AIZAWL: An urgent appeal was handed to the Union Home Ministry by the NGO Co-ordination Committee, a strong union of five top Mizoram NGOs. They requested a review of the recent agreement to end the Free Movement Regime (FMR) and build a fence on the Indo-Myanmar border.
The note, given to the Governor's Secretary at Raj Bhavan, voices the Committee's worries. They are alarmed about what the Centre's acts might mean for the ethnic and cultural ties among the Mizoram folk living on the border's two sides.
The Committee expressed shock at the FMR termination. They highlighted its critical role in preserving the ethnic and cultural ties between Mizos on both sides of the border. The Committee emphasizes the importance of the UN Declaration on the Rights of Indigenous Peoples, which Mizoram has pledged to uphold. The Committee stresses the need for action to protect the rights of indigenous peoples, especially those divided by global borders.
"The Free Movement Regime was a valuable tool in preserving the Mizo folk's rich ethnic and cultural heritage," the memorandum reads. "Ending it and introducing border fencing would affect the peaceful cohabitation and cultural sharing that are integral parts of our existence."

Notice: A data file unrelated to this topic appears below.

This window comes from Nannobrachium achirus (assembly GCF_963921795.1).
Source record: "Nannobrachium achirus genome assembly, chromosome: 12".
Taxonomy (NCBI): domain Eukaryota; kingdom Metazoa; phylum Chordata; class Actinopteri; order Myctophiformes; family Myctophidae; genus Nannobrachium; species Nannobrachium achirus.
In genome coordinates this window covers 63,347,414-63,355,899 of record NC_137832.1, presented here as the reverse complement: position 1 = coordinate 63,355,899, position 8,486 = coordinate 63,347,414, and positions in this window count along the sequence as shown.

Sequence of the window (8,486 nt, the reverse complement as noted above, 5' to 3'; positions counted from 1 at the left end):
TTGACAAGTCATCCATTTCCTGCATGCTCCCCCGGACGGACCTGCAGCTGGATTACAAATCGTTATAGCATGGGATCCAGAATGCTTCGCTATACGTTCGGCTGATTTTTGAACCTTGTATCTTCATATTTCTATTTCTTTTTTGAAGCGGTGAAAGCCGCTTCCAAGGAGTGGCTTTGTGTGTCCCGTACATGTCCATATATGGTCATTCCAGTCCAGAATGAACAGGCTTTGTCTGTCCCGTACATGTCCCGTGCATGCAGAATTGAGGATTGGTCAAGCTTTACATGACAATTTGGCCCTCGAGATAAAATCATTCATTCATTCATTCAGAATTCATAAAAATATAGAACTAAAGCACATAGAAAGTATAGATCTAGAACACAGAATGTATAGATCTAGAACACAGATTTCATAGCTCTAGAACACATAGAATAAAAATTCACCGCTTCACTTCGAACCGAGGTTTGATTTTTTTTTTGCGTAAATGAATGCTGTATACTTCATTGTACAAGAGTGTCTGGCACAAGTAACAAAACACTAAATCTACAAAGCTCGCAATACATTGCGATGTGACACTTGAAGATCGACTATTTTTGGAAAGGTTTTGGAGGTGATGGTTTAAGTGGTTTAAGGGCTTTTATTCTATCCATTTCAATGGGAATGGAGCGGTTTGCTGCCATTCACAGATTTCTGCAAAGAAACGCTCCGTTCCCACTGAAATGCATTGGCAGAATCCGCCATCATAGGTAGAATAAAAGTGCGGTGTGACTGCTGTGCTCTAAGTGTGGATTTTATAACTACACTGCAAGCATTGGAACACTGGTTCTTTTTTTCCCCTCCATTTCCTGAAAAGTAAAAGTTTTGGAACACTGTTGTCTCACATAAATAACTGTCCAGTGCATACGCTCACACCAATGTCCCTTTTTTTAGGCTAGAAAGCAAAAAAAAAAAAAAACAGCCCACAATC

The NGO Co-ordination Committee includes five key Mizoram groups: The Central Young Mizo Association, The Mizo Zirlai Pawl (Students body), the Mizo Students Union, the Mizo Upa Pawl (Mizoram Elders Association), as well as the Mizo Hmeichhe Insuihkhawm Pawl (Association of Mizo Women).
The team's appeal underscores not only risks to cultural relations but also reminds of Mizoram's role in global pacts. It calls for a rethink in sync with the UN Declaration on Indigenous People's Rights.
While the Union Home Ministry gives the appeal a look, Mizoram's eyes are on it. They are hoping for a reconsideration that keeps their cultural legacy alive and the peaceful living of Mizo folks side of the boundary intact.